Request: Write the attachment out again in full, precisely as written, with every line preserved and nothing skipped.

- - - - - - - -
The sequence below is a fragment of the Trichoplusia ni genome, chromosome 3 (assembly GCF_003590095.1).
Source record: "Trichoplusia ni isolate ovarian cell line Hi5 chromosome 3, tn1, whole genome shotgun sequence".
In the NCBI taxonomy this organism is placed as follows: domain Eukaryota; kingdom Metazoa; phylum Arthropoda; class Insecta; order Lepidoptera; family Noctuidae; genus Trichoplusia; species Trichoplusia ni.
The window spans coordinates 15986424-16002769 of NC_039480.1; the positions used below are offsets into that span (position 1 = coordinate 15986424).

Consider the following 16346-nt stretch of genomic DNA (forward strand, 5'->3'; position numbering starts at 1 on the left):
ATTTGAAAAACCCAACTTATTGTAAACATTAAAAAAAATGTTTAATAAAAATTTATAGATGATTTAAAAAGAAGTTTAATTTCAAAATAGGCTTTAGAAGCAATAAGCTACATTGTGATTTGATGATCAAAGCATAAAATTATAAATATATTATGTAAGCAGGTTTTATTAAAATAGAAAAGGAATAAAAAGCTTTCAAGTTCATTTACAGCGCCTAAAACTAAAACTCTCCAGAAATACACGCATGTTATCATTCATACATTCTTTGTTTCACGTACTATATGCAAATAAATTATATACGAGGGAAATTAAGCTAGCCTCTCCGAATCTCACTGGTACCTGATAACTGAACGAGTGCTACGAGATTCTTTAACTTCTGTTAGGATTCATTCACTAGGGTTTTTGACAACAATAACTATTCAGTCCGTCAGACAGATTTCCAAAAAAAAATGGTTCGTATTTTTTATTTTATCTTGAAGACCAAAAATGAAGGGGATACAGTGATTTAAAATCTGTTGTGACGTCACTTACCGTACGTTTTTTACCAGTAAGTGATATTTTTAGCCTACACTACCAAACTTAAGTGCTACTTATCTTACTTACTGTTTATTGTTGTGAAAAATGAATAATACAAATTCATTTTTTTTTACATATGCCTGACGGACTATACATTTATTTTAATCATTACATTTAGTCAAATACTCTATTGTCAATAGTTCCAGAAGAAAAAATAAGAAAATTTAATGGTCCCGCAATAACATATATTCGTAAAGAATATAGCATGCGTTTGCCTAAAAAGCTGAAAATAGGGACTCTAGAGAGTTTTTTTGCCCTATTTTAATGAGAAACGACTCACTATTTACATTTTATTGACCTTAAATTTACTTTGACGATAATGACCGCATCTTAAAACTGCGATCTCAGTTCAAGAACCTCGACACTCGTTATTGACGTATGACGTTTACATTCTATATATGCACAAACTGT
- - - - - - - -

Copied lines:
The sequence below is a fragment of the Trichoplusia ni genome, chromosome 3 (assembly GCF_003590095.1).
Source record: "Trichoplusia ni isolate ovarian cell line Hi5 chromosome 3, tn1, whole genome shotgun sequence".
In the NCBI taxonomy this organism is placed as follows: domain Eukaryota; kingdom Metazoa; phylum Arthropoda; class Insecta; order Lepidoptera; family Noctuidae; genus Trichoplusia; species Trichoplusia ni.
The window spans coordinates 15986424-16002769 of NC_039480.1; the positions used below are offsets into that span (position 1 = coordinate 15986424).

Consider the following 16346-nt stretch of genomic DNA (forward strand, 5'->3'; position numbering starts at 1 on the left):
ATTTGAAAAACCCAACTTATTGTAAACATTAAAAAAAATGTTTAATAAAAATTTATAGATGATTTAAAAAGAAGTTTAATTTCAAAATAGGCTTTAGAAGCAATAAGCTACATTGTGATTTGATGATCAAAGCATAAAATTATAAATATATTATGTAAGCAGGTTTTATTAAAATAGAAAAGGAATAAAAAGCTTTCAAGTTCATTTACAGCGCCTAAAACTAAAACTCTCCAGAAATACACGCATGTTATCATTCATACATTCTTTGTTTCACGTACTATATGCAAATAAATTATATACGAGGGAAATTAAGCTAGCCTCTCCGAATCTCACTGGTACCTGATAACTGAACGAGTGCTACGAGATTCTTTAACTTCTGTTAGGATTCATTCACTAGGGTTTTTGACAACAATAACTATTCAGTCCGTCAGACAGATTTCCAAAAAAAAATGGTTCGTATTTTTTATTTTATCTTGAAGACCAAAAATGAAGGGGATACAGTGATTTAAAATCTGTTGTGACGTCACTTACCGTACGTTTTTTACCAGTAAGTGATATTTTTAGCCTACACTACCAAACTTAAGTGCTACTTATCTTACTTACTGTTTATTGTTGTGAAAAATGAATAATACAAATTCATTTTTTTTTACATATGCCTGACGGACTATACATTTATTTTAATCATTACATTTAGTCAAATACTCTATTGTCAATAGTTCCAGAAGAAAAAATAAGAAAATTTAATGGTCCCGCAATAACATATATTCGTAAAGAATATAGCATGCGTTTGCCTAAAAAGCTGAAAATAGGGACTCTAGAGAGTTTTTTTGCCCTATTTTAATGAGAAACGACTCACTATTTACATTTTATTGACCTTAAATTTACTTTGACGATAATGACCGCATCTTAAAACTGCGATCTCAGTTCAAGAACCTCGACACTCGTTATTGACGTATGACGTTTACATTCTATATATGCACAAACTGT